Elastic No-No Band's blog

Joe Crow Ryan arrested, makes music about it


On April 30 (the day before May Day), at 6:30am, one of the NYPD warrant squads broke into the apartment I share with Joe Crow Ryan and a few others, and roused us all out of bed. They claimed they were there because Joe Crow had an outstanding open-alcohol-container ticket from 5+ years ago. It became obvious however that this was just an opportunity to interrogate one of my other roommates who had been previously arrested at an Occupy-related party about his potential involvement in May Day activities.

I could go into more details, but there are already 3 fairly thorough news stories posted about it online (the last being a mostly accurate interview with me):


Joe wrote a song about the experience called "My Arrest," based on "Will The Circle Be Unbroken?," an old gospel tune made famous by The Carter Family. He invited a number of familiar faces to collaborate with him.

Here is a link to a music video, of the song being recorded: http://www.youtube.com... Read more »

Saturday 4/28: Brooklyn house show to celebrate the end of a band


Elastic No-No Band as a real live band and not just a pseudonym for yours truly (Justin Remer) came into being some time in 2005. I had started attending the Anti-hoot at Sidewalk, and had started scooping up talented performers to play with me. In 2007, we were really starting to cook. Doug Johnson joined us from outside the Sidewalk crowd, and became known as smiliest drummer on the scene (he has also gone onto be an occasional session drummer for the likes of Thomas Patrick Maguire and Brook Pridemore).

And now, five short years later, we're all washed-up. The release of BLACK NO-NO'S, a CD consisting of new studio recordings, live material, and some outtakes, marks the end of an obscure band I sure as shit enjoyed leading.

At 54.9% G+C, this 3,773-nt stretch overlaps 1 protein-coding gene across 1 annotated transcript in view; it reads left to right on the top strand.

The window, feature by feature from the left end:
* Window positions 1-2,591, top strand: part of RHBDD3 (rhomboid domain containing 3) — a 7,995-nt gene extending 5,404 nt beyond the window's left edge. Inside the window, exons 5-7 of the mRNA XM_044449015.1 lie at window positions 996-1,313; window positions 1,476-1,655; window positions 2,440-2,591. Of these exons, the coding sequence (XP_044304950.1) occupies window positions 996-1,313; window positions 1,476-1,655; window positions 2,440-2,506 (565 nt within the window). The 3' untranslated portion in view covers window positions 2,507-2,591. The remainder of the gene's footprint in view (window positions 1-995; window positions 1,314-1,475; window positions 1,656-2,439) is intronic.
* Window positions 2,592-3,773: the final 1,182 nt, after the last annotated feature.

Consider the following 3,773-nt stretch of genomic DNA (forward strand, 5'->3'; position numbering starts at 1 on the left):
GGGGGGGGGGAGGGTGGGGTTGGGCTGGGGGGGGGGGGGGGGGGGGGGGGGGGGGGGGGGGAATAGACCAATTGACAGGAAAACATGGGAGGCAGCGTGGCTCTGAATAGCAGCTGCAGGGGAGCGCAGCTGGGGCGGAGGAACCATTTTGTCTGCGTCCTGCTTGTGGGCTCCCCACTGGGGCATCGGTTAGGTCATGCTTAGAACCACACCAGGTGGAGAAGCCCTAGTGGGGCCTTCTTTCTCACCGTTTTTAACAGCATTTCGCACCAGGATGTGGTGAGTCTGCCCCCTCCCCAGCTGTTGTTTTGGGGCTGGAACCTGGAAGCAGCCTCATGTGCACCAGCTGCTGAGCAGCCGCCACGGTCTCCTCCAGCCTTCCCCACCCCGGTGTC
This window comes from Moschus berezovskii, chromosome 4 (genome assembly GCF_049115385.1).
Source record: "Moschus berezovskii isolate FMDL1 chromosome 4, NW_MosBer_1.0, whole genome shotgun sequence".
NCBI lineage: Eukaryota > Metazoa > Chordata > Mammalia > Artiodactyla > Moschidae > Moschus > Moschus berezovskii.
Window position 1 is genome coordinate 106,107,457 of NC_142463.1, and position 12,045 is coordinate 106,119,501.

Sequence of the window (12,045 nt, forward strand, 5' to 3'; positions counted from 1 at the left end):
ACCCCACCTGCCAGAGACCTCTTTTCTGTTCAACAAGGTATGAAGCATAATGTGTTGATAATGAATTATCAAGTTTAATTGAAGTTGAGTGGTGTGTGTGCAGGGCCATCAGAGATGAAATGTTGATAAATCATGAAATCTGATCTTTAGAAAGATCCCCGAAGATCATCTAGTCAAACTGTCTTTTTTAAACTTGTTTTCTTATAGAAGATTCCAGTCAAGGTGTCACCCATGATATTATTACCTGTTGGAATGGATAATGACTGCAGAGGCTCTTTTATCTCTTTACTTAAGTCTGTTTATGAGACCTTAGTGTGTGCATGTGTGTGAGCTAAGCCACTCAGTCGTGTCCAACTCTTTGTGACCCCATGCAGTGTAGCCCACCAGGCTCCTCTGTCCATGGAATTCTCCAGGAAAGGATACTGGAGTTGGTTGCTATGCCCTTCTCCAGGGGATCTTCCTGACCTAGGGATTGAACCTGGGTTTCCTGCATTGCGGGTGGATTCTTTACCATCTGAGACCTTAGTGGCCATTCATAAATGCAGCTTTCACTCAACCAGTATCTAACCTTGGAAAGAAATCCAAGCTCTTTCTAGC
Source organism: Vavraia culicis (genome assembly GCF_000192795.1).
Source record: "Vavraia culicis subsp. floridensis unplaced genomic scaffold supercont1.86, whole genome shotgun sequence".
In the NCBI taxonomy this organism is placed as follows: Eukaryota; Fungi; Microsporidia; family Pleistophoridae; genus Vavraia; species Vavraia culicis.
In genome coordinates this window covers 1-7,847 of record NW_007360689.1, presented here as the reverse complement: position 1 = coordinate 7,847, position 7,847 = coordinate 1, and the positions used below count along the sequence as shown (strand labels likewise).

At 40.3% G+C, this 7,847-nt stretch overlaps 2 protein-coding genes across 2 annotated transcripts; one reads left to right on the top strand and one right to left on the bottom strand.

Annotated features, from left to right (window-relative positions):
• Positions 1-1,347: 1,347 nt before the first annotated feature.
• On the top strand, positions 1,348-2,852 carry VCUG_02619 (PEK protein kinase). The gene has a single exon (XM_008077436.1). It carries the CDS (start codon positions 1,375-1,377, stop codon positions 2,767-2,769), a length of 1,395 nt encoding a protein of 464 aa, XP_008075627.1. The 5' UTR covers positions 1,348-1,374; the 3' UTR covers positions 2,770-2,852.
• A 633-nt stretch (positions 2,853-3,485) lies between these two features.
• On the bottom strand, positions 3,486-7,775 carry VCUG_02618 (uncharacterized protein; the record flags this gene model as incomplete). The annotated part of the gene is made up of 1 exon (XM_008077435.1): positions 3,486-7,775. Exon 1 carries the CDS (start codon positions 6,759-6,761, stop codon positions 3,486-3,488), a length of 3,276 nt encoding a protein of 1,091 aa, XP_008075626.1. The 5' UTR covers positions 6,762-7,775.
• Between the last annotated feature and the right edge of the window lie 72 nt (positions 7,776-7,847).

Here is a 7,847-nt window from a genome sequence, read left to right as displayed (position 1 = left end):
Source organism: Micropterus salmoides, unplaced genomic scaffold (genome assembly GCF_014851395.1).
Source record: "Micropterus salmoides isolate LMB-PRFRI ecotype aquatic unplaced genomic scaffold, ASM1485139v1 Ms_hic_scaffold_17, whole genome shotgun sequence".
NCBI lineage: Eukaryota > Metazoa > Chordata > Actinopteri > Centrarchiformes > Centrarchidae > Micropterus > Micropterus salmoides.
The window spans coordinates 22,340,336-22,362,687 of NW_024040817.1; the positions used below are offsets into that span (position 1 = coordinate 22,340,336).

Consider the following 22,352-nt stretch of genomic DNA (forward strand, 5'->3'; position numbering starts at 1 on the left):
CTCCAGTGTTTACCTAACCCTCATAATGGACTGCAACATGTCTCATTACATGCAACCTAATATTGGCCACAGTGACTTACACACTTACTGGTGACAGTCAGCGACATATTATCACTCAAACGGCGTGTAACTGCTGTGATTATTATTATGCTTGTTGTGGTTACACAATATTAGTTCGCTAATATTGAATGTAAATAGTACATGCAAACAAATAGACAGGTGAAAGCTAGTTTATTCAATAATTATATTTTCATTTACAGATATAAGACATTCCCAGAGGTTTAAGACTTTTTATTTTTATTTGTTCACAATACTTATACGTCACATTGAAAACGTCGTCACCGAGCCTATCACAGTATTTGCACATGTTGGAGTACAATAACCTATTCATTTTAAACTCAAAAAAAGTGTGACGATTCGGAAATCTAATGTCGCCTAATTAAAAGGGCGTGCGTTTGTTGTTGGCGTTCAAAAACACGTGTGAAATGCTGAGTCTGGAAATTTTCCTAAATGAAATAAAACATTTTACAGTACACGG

To celebrate -- because you should celebrate this type of thing -- I'm having a house show at my apartment featuring solo sets by 3 members of Elastic No-No Band: me, Preston Spurlock, and John Mulcahy (also the leader of The Telethons). PLUS Thomas Patrick Maguire, Debe Dalton, Dan and Rachel, and Joe Crow Ryan.

Saturday, April 28, 2012
no cover, but bring tip money
BYOB, but we'll have some B and some homemade food -- first come, first served
Copies of BLACK NO-NO'S will be given away free Read more »

Joe Crow Ryan covers Soft Black


Joe Crow Ryan just did some recording with Michael David Campbell (A Fermata, Felt Light Strikes), who produced all the studio tracks on Joe's first two CDs at the Brooklyn Tea Party.

Now, Michael has a studio set up in a space in DUMBO, and he invited Joe to try it out. Joe and Michael have been working on a couple dozen tracks that will end up on Joe's upcoming album, tentatively titled This Machine Kills Purists Part III: Trolling For Purists, or No More Ironing, or What You Will. (...heck, they've been working so fast, there might be enough for a fourth CD too...)

Joe and Michael let me into the space to videotape the sessions on their first day. I'm going to put up a series of videos over the next few weeks.

The first video that I put up today, features Joe Crow's cover of the Soft Black song "Did You Put A Spell On Me?" by Vincent Cacchione (also of the band Caged Animals).

Check it out on Youtube: http://www.youtube.com/watch?v=_0h9N5JL7Gk Read more »

Dipping my toe in experimental waters


I have a bit of an oddball sense of humor, which comes out in my music and in the movies and videos I direct. However, even my oddest projects come out of a fairly conventional approach to storytelling.

Well, Thomas Patrick Maguire recently asked me to post a video for his recently released song, "How To Fight (Maspeth Buzz)" online. I decided to go really experimental and abstract with it. I admit to being a little fearful with releasing a video like this online now. It's not quick or quick-to-please like a lot of viral-type videos.

But I like it.

Thomas Patrick Maguire - How To Fight (Maspeth Buzz) on Youtube.

Thomas Patrick Maguire - How To Fight (Maspeth Buzz) on Vimeo.

Top 20 Favorite Best Picture Oscar winners


A little bit ago my friend Steve posted this link to my Facebook wall:

Worst-to-best Best Picture Winners.

An interesting little intellectual exercise that would be fun for most film buffs. Of course, things being subjective like they are, it seems like he underrates some good movies and overrates some bad ones. (And, as much as I didn't like it, I expect some of those early winners are probably worse than his bottom pick, Crash.)

So as an intellectual exercise, I decided to look at the list of Best Picture winners and rank them in my order of preference. Of course, I haven't seen them all. And some I haven't seen in years. In fact, after I got done with 10, I sort of felt like further ranking was pretty arbitrary nonetheless, here goes:

1. The Sting (1973)